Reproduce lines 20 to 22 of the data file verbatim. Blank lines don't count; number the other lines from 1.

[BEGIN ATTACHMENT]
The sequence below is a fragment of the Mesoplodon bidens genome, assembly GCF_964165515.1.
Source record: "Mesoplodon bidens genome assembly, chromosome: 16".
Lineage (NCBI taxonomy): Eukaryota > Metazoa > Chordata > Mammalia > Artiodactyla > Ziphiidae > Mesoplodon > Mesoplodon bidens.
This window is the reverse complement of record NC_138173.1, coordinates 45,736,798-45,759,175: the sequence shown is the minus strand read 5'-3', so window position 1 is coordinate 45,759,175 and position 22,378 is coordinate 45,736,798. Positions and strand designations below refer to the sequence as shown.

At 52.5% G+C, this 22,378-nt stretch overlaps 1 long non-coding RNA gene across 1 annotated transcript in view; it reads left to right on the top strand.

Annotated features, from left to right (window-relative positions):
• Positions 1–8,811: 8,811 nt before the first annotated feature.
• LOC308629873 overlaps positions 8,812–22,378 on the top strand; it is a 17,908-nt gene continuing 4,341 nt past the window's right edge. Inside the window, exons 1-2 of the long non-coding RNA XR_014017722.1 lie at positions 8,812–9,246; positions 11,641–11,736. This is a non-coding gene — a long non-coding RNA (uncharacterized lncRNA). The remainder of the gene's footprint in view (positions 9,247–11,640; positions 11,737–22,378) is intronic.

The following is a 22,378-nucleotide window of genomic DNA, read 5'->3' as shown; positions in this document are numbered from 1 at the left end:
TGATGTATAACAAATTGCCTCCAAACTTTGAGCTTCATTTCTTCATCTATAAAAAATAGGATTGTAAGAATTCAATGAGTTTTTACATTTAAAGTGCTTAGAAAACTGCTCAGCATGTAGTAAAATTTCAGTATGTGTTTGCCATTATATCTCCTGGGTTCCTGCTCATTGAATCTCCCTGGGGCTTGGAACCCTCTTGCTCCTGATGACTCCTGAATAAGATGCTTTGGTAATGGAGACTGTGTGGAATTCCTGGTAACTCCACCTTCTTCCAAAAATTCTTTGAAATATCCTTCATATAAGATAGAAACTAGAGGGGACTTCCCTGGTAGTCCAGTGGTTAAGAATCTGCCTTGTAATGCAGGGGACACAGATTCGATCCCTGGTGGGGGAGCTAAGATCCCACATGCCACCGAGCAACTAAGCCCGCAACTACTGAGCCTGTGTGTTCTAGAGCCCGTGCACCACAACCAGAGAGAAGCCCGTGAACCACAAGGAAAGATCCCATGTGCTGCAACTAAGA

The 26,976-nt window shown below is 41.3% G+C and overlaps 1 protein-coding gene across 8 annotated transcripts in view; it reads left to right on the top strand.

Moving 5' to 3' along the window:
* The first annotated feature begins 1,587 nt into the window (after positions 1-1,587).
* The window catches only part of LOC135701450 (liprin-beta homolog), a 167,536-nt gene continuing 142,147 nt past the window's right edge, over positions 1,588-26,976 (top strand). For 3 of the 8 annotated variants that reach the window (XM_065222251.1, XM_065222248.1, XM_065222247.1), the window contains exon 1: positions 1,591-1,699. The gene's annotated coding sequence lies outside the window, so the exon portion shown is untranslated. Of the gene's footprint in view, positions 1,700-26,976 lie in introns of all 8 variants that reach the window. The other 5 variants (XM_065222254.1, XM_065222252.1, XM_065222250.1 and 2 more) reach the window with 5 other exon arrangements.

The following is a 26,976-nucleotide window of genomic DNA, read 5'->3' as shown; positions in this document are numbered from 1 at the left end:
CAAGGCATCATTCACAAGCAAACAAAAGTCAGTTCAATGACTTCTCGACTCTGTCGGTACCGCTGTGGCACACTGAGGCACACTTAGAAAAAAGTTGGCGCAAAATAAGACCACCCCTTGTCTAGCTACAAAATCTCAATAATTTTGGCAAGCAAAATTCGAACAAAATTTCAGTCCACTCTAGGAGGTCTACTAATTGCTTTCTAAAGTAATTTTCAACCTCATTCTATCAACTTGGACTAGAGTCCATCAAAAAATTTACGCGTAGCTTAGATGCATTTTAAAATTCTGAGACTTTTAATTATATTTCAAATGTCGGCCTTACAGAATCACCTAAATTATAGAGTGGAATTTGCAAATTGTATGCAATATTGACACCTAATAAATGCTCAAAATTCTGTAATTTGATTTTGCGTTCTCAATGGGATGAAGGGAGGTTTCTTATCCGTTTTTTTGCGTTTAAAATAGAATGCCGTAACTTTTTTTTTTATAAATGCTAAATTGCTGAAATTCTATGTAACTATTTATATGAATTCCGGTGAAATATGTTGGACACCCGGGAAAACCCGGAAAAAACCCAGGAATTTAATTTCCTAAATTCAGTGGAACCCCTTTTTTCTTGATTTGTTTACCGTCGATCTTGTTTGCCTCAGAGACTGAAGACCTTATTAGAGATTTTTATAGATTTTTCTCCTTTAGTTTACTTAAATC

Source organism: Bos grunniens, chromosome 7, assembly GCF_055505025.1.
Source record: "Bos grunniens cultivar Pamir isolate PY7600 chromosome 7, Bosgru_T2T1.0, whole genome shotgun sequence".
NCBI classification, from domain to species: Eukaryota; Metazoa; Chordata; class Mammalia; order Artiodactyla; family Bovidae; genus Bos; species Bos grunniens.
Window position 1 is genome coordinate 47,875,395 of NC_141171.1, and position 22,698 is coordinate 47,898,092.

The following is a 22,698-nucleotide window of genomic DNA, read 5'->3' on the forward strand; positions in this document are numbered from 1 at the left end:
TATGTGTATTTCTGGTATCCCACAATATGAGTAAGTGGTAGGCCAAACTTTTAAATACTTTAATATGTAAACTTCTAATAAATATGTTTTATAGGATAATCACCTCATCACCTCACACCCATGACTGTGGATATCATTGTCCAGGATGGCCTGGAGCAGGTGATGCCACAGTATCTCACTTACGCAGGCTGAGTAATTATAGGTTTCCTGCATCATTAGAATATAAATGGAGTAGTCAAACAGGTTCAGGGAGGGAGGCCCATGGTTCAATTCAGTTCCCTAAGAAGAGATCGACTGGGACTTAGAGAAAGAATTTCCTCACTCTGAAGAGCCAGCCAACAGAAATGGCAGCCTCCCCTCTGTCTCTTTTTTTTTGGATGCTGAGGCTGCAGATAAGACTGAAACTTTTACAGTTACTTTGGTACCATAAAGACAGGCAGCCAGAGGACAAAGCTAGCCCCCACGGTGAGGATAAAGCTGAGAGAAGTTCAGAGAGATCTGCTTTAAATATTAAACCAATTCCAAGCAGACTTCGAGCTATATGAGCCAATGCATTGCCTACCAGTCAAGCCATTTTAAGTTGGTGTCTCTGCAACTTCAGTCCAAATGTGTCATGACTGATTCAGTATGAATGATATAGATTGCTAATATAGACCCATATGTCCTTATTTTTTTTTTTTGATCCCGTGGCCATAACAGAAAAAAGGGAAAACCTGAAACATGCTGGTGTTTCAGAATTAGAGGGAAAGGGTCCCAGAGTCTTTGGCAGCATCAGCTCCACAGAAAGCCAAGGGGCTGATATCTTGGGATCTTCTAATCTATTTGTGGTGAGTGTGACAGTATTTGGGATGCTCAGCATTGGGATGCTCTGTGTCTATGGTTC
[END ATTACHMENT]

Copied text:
Window position 1 is genome coordinate 47,875,395 of NC_141171.1, and position 22,698 is coordinate 47,898,092.

The following is a 22,698-nucleotide window of genomic DNA, read 5'->3' on the forward strand; positions in this document are numbered from 1 at the left end:
TATGTGTATTTCTGGTATCCCACAATATGAGTAAGTGGTAGGCCAAACTTTTAAATACTTTAATATGTAAACTTCTAATAAATATGTTTTATAGGATAATCACCTCATCACCTCACACCCATGACTGTGGATATCATTGTCCAGGATGGCCTGGAGCAGGTGATGCCACAGTATCTCACTTACGCAGGCTGAGTAATTATAGGTTTCCTGCATCATTAGAATATAAATGGAGTAGTCAAACAGGTTCAGGGAGGGAGGCCCATGGTTCAATTCAGTTCCCTAAGAAGAGATCGACTGGGACTTAGAGAAAGAATTTCCTCACTCTGAAGAGCCAGCCAACAGAAATGGCAGCCTCCCCTCTGTCTCTTTTTTTTTGGATGCTGAGGCTGCAGATAAGACTGAAACTTTTACAGTTACTTTGGTACCATAAAGACAGGCAGCCAGAGGACAAAGCTAGCCCCCACGGTGAGGATAAAGCTGAGAGAAGTTCAGAGAGATCTGCTTTAAATATTAAACCAATTCCAAGCAGACTTCGAGCTATATGAGCCAATGCATTGCCTACCAGTCAAGCCATTTTAAGTTGGTGTCTCTGCAACTTCAGTCCAAATGTGTCATGACTGATTCAGTATGAATGATATAGATTGCTAATATAGACCCATATGTCCTTATTTTTTTTTTTTGATCCCGTGGCCATAACAGAAAAAAGGGAAAACCTGAAACATGCTGGTGTTTCAGAATTAGAGGGAAAGGGTCCCAGAGTCTTTGGCAGCATCAGCTCCACAGAAAGCCAAGGGGCTGATATCTTGGGATCTTCTAATCTATTTGTGGTGAGTGTGACAGTATTTGGGATGCTCAGCATTGGGATGCTCTGTGTCTATGGTTC